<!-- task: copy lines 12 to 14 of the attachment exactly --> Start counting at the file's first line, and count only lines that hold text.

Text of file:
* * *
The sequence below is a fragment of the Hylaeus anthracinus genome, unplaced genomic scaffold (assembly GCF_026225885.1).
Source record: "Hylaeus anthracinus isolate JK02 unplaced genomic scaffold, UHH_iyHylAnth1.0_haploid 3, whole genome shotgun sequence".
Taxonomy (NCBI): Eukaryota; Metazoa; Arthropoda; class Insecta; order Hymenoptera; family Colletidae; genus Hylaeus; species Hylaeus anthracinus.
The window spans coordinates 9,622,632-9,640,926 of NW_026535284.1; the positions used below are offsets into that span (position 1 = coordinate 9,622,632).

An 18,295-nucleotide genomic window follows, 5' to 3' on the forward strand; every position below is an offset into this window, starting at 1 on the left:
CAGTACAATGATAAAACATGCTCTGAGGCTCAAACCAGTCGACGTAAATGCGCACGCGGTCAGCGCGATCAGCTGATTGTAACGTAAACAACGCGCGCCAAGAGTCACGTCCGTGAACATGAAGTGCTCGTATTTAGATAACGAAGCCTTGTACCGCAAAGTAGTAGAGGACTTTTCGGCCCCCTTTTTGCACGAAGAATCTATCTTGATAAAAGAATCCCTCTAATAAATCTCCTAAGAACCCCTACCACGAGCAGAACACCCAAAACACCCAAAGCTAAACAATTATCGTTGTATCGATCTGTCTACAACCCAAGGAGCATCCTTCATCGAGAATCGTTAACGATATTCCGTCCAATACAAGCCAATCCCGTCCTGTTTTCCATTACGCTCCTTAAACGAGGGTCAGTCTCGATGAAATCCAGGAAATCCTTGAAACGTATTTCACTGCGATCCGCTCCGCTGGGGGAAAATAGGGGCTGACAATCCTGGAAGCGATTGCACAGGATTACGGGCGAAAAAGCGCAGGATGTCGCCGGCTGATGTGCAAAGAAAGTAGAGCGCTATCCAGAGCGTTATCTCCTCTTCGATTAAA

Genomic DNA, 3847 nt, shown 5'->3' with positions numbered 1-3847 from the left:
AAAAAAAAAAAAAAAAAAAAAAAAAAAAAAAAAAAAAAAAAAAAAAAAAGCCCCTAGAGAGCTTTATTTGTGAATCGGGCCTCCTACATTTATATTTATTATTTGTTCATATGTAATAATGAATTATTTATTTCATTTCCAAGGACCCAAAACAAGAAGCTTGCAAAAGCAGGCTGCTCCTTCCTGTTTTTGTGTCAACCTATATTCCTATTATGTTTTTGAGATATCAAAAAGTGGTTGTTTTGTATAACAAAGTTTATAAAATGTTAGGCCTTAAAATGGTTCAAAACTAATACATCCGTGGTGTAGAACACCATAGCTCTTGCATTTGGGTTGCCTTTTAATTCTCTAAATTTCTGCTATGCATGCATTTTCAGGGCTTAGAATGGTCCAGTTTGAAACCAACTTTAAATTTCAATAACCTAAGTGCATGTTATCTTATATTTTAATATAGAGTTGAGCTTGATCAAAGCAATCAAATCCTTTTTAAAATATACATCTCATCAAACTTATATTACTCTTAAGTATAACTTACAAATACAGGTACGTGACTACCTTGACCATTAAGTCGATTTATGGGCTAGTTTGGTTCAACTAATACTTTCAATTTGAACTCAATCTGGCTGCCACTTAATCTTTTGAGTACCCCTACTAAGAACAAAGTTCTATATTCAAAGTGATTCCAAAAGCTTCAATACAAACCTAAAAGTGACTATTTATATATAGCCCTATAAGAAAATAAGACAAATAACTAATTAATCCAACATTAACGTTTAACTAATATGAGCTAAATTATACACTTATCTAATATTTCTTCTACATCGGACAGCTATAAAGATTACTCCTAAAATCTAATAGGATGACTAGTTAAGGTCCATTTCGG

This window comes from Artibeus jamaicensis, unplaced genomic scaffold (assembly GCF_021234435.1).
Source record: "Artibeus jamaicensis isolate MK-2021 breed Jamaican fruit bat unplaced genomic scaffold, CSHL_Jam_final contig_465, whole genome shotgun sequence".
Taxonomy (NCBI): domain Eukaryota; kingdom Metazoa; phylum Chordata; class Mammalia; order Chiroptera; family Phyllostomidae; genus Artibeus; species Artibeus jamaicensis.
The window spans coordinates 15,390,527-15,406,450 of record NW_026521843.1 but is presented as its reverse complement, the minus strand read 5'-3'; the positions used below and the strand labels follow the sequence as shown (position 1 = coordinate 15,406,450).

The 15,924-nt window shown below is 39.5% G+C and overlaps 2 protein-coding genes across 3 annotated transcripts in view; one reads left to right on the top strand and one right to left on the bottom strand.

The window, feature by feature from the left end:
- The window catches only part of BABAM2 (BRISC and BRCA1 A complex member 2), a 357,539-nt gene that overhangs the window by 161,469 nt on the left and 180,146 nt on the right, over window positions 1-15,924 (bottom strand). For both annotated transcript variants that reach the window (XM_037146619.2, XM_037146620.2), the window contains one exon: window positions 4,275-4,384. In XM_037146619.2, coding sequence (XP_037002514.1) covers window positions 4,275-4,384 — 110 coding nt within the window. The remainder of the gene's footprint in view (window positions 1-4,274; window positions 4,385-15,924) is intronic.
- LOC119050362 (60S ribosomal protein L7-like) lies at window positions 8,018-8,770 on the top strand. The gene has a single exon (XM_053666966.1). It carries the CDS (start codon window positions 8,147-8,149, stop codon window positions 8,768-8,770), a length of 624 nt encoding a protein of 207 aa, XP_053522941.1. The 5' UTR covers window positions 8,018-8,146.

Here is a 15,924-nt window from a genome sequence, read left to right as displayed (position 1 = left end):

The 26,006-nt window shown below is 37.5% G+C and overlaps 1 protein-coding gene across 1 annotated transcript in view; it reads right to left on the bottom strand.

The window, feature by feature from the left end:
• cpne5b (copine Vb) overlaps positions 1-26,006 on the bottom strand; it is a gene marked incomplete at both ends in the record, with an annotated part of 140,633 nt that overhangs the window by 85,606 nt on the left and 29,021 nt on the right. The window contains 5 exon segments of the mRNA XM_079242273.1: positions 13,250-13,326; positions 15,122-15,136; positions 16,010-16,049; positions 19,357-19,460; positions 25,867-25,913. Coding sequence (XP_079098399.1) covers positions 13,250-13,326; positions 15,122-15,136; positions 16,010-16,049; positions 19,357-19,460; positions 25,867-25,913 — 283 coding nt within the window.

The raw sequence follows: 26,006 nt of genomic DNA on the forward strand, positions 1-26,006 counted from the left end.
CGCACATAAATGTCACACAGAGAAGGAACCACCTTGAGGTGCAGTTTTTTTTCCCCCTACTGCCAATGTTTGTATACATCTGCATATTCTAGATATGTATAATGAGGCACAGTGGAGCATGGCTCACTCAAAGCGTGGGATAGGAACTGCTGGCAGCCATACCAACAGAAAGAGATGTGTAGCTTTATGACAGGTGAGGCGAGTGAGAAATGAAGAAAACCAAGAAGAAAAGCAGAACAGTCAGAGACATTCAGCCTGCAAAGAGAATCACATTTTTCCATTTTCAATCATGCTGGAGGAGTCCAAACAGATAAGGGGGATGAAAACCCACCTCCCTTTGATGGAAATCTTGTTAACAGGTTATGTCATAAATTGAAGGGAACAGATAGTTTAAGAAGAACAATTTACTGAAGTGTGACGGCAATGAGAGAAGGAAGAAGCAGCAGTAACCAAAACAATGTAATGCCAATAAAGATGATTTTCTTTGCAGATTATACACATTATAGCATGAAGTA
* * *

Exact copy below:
The window spans coordinates 15,390,527-15,406,450 of record NW_026521843.1 but is presented as its reverse complement, the minus strand read 5'-3'; the positions used below and the strand labels follow the sequence as shown (position 1 = coordinate 15,406,450).

The 15,924-nt window shown below is 39.5% G+C and overlaps 2 protein-coding genes across 3 annotated transcripts in view; one reads left to right on the top strand and one right to left on the bottom strand.

The window, feature by feature from the left end: